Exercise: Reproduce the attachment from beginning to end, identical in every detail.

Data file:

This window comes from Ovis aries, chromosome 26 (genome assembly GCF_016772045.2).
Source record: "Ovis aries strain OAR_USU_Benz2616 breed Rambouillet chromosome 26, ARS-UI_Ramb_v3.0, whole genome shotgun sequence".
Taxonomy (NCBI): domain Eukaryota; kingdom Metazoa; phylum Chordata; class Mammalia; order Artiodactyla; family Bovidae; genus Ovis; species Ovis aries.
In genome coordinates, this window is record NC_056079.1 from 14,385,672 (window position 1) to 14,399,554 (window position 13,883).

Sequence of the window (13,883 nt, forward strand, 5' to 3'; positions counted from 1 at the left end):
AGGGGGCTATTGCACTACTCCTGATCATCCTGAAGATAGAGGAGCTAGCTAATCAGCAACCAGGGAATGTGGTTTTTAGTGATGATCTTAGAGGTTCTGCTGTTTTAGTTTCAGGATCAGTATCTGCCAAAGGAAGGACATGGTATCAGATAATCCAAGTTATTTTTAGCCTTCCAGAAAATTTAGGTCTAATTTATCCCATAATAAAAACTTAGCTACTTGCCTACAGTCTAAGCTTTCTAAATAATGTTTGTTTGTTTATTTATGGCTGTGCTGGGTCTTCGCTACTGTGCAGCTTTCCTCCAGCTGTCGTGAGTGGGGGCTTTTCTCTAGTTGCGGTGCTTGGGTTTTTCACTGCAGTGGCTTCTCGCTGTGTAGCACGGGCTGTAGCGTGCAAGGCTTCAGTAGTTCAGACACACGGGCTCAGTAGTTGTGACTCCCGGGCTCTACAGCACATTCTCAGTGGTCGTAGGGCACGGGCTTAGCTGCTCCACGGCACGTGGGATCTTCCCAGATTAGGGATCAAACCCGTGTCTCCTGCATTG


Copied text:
This window comes from Ovis aries, chromosome 26 (genome assembly GCF_016772045.2).
Source record: "Ovis aries strain OAR_USU_Benz2616 breed Rambouillet chromosome 26, ARS-UI_Ramb_v3.0, whole genome shotgun sequence".
Taxonomy (NCBI): domain Eukaryota; kingdom Metazoa; phylum Chordata; class Mammalia; order Artiodactyla; family Bovidae; genus Ovis; species Ovis aries.
In genome coordinates, this window is record NC_056079.1 from 14,385,672 (window position 1) to 14,399,554 (window position 13,883).

Sequence of the window (13,883 nt, forward strand, 5' to 3'; positions counted from 1 at the left end):
AGGGGGCTATTGCACTACTCCTGATCATCCTGAAGATAGAGGAGCTAGCTAATCAGCAACCAGGGAATGTGGTTTTTAGTGATGATCTTAGAGGTTCTGCTGTTTTAGTTTCAGGATCAGTATCTGCCAAAGGAAGGACATGGTATCAGATAATCCAAGTTATTTTTAGCCTTCCAGAAAATTTAGGTCTAATTTATCCCATAATAAAAACTTAGCTACTTGCCTACAGTCTAAGCTTTCTAAATAATGTTTGTTTGTTTATTTATGGCTGTGCTGGGTCTTCGCTACTGTGCAGCTTTCCTCCAGCTGTCGTGAGTGGGGGCTTTTCTCTAGTTGCGGTGCTTGGGTTTTTCACTGCAGTGGCTTCTCGCTGTGTAGCACGGGCTGTAGCGTGCAAGGCTTCAGTAGTTCAGACACACGGGCTCAGTAGTTGTGACTCCCGGGCTCTACAGCACATTCTCAGTGGTCGTAGGGCACGGGCTTAGCTGCTCCACGGCACGTGGGATCTTCCCAGATTAGGGATCAAACCCGTGTCTCCTGCATTG